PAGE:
Many spas, fitness, and wellness centers offer heat therapy as an amenity to their guests. You may pass by and notice people inside, clothed with towels and sipping water. They sure look relaxed, don’t they? Spotting these healthy individuals in the locker room may lead you to wonder. Dry sauna, wet sauna, steam bath, steam room? What’s the difference? We’re here to help, so let’s talk saunas and sauna benefits.
Both dry saunas and steam saunas (also known as steam rooms) are a traditional spa offering. To make it simple, let us start by saying the word steam indicates a “wet” treatment. You may also hear the phrase “dry sauna” which suggests the use of dry heat which in some cases can mean infrared. Both steam rooms and saunas can help with relaxation and loosen up tight muscles. They can also assist with inducing sweat, unclog the pores and increase the blood flow, but the experience inside the rooms themselves can be quite different.
Steam Room VS. Dry Sauna
A steam room uses what is called a steam generator to boil water into steam and release it into the air. Steam is said to help open up airways, relieve congestion, help with detoxification and induce sweat. The room itself is airtight, allowing the humidity to build up, dampening the air, room and the persons inside. Steam rooms are often made with tiles, plastic or other non-porous materials, and the participant sits inside for about 10 to 15 minutes. This wet and humid heat may help those with acne concerns by balancing the production of oil, though experts warn against staying in too long to avoid dehydration of the skin and body.
A dry sauna is most often a room constructed of wood with benches. The dry heat in a sauna can be helpful for pain relief, relaxation and improving sleep. A dry sauna gets substantially warmer than a steam room, though you most likely will be able to withstand the same session length in a steam room due to the evaporation of steam making your body feel hotter despite the lower temperature. The heat in a dry sauna can be administered through a stove, infrared heat or an electric heater. Participants can withstand a longer experience in a dry sauna, though most sessions top out at about 20 to 30 minutes. Experts say that more sweat is produced in a dry sauna than in a steam room.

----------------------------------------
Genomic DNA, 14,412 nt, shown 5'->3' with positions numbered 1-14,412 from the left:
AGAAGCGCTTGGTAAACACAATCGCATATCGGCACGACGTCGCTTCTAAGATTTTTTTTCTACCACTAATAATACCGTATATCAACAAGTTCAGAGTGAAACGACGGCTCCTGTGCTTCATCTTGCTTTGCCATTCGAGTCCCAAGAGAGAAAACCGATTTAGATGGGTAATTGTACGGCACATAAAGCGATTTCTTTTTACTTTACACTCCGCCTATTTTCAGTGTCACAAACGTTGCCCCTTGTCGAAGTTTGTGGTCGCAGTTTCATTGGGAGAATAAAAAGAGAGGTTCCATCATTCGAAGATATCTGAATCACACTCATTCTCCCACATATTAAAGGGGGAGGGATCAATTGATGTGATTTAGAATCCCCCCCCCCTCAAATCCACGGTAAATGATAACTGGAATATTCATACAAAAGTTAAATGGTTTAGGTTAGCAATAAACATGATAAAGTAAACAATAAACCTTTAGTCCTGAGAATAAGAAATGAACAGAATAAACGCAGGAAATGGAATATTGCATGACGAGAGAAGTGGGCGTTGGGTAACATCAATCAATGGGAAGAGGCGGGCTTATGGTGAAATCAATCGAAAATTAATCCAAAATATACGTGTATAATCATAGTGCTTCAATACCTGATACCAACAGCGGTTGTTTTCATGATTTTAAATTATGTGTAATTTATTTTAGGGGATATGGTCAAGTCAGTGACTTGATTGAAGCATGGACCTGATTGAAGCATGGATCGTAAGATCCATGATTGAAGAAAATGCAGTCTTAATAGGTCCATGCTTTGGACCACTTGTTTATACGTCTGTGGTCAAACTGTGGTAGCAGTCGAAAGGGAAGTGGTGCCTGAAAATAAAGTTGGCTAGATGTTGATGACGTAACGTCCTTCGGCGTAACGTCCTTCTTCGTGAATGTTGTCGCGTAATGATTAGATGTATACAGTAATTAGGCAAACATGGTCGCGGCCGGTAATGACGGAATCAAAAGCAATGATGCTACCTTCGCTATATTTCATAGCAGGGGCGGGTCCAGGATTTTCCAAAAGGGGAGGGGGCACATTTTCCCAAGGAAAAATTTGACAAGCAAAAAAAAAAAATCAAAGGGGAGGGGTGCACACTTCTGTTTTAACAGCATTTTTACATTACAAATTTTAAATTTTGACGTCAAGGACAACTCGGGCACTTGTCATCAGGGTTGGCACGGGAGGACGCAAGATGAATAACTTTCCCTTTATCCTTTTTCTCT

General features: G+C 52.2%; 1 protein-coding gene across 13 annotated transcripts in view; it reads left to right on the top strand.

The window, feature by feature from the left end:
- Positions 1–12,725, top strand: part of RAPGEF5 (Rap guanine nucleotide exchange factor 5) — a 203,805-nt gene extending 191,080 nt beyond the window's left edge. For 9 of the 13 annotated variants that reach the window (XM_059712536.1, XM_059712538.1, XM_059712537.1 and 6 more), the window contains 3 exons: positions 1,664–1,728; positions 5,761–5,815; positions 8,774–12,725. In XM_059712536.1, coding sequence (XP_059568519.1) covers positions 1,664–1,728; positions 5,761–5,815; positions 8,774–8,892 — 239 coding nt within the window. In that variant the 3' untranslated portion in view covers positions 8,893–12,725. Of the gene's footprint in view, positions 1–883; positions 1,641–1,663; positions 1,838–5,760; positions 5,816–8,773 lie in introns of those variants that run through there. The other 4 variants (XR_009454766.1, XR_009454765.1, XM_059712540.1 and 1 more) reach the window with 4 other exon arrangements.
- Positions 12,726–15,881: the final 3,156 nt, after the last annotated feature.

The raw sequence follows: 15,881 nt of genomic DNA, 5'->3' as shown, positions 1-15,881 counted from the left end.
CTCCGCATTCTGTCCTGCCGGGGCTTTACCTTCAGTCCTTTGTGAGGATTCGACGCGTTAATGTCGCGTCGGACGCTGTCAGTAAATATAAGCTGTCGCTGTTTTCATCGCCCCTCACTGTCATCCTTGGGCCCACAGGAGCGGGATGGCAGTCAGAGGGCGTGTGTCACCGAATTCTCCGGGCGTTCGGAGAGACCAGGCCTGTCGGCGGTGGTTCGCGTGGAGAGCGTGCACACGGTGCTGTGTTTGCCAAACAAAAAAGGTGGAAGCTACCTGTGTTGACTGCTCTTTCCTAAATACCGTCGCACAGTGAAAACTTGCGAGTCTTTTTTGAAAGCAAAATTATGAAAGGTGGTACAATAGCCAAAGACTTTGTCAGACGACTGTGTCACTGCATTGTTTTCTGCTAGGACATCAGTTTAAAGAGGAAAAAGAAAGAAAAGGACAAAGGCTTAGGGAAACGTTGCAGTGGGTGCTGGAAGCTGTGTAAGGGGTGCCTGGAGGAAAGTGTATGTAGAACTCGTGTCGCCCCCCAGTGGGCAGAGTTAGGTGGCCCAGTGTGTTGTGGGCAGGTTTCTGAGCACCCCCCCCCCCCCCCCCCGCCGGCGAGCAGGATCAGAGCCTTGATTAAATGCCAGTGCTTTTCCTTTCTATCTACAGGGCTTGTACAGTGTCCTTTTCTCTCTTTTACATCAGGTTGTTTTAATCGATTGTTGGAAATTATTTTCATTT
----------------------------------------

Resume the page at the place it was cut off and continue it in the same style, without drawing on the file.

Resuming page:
Which is more efficient, the sauna or steam room?
Hard to say! Some may enjoy the misty fog of a steam session, while others prefer the dry heat a sauna can provide. Those who participate in steam room sessions have noticed similar benefits to that of a dry sauna; it depends on the person and the benefits they seek.
How Infrared Body Wraps FIT In
An infrared body wrap session would be most similar to a dry sauna experience; however, infrared body wraps offer a longer session, a private experience, and a truly relaxing session as you are reclined instead of sitting upright. “In my experience, both infrared saunas and infrared body wraps can assist with wellness benefits,” explains FIT Bodywrap Clinical Director, Dr. Aaron Flickstein. “However, an infrared body wrap can be 25% more effective in providing wellness benefits than an infrared sauna.”
How so? Heat and specifically infrared heat seems to be more effective when it does not have to travel through as much space to reach the body. For example, the gap between your body and the radiant heating elements in a sauna may be from 6 inches to a couple of feet with the space lowering the effective amount of energy reaching your skin. During a wrap, the design permits gaps of 1 millimeter to perhaps 6 inches; less loss due to distance means more energy and more sweat. The session length is also longer, allowing the body more time to work up a sweat and release fats and toxins. This is possible because the participant is breathing room temperature air.
Furthermore, some infrared body wraps made of materials that are easily sanitized using a hospital grade disinfectant. Do keep in mind, not all wraps are made of this material, so do your research and choose a reputable brand! Wraps made of non-porous vinyl do not absorb the sweat that each client produces during their session. If a dry sauna or steam room is not cleaned properly, this can encourage the growth of bacteria, mold, and mildew.
Which is right for you? The answer to this question depends on the wellness goals you want to achieve. You can utilize all three, though, we do recommend that you try them on different days and make sure you hydrate before, during and after any sweat-inducing activity! Regardless, taking the time to relax and look after your body is beneficial.